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Automating the O3DE Editor with the Python Editor Bindings gem
Some tasks in the O3DE Editor are tedious or could easily be automated, and to support that, O3DE has support for scripting the editor through Python bindings to the underlying editor implementation. These bindings are enabled with the PythonEditorBindings gem, and interacted with through a Python 3 library embedded within the editor. You can access a Python REPL through an in-editor console, or launch the editor with an argument that loads and runs a Python script on boot.
Editor automation is enabled by selecting the PythonEditorBindings gem for your project, and then rebuilding the editor. No specific configuration (debug, profile, release) is required to enable the Python bindings. Because the bindings are enabled through a gem that you select for your project, you’ll need to make sure that this gem is enabled for all projects that you intend to use automation with.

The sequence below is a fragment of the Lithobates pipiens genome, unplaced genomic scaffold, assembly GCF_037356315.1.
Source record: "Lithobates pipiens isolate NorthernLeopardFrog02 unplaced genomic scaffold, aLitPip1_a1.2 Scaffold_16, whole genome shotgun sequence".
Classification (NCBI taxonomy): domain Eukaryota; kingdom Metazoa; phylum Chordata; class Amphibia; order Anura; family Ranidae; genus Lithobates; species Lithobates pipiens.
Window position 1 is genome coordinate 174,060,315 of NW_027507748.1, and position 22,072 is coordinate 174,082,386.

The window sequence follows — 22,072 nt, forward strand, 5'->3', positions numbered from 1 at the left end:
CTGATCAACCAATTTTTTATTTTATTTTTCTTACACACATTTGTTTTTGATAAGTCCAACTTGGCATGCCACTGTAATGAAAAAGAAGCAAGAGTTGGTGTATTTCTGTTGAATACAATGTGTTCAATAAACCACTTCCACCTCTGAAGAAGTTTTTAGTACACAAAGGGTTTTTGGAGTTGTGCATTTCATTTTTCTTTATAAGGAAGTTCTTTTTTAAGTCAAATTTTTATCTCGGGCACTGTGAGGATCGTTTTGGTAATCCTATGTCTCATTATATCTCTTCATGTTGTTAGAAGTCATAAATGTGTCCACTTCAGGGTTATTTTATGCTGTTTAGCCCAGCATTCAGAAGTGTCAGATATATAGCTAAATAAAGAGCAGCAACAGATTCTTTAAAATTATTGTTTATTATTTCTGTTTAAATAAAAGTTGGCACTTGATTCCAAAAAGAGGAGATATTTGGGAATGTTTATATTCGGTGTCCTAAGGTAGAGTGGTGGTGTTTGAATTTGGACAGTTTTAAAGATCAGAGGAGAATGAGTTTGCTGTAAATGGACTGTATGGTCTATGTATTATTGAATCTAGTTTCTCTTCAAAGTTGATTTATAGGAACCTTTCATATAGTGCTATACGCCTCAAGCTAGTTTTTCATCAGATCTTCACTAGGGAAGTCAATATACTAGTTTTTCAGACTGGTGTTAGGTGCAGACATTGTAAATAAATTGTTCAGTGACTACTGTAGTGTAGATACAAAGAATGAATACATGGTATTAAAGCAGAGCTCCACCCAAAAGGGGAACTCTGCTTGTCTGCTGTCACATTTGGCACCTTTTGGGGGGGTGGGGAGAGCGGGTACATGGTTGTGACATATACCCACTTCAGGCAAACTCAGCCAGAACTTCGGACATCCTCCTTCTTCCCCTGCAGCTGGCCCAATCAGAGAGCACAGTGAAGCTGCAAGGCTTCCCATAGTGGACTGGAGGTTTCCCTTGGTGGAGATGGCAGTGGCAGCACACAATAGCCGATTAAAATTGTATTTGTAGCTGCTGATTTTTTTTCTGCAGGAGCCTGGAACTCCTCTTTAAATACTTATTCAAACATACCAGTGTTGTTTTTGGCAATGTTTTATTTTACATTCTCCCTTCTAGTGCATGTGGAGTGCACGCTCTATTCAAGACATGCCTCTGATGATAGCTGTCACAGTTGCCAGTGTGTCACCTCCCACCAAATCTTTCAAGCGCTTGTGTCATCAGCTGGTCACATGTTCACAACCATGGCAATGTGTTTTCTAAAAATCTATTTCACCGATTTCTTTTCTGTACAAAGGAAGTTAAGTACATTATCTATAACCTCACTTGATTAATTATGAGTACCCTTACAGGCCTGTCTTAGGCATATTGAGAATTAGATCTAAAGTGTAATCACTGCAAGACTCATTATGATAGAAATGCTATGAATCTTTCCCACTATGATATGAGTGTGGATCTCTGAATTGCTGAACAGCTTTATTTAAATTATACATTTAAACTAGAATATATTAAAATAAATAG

The easiest way to get started with editor automation is to use the REPL that’s available from within the O3DE Editor and try out some commands. Open this REPL by selecting Tools > Other > Python Console. The Python console opens in a new editor view, which gives you access to a console that displays output from Python, the REPL input, and a full reference of available commands. To get access to the reference, select the ? icon in the lower-right corner of the console.
You can also access a set of available scripts, including some samples for common tasks in the editor, by selecting Tools > Other > Python Scripts. These scripts are stored in a directory depending on their scope. Scripts only for your project are stored in the
Editor\Scripts directory, and scripts meant to be used along with a gem are stored at
Editor automation is driven primarily through the event bus (EBus) system. Before working with the editor bindings, you should become familiar with the basics of EBus from Working with the Event Bus (EBus) system . To learn about some of the specific buses used by the editor automation system, take a look at the Python Editor Bindings gem examples .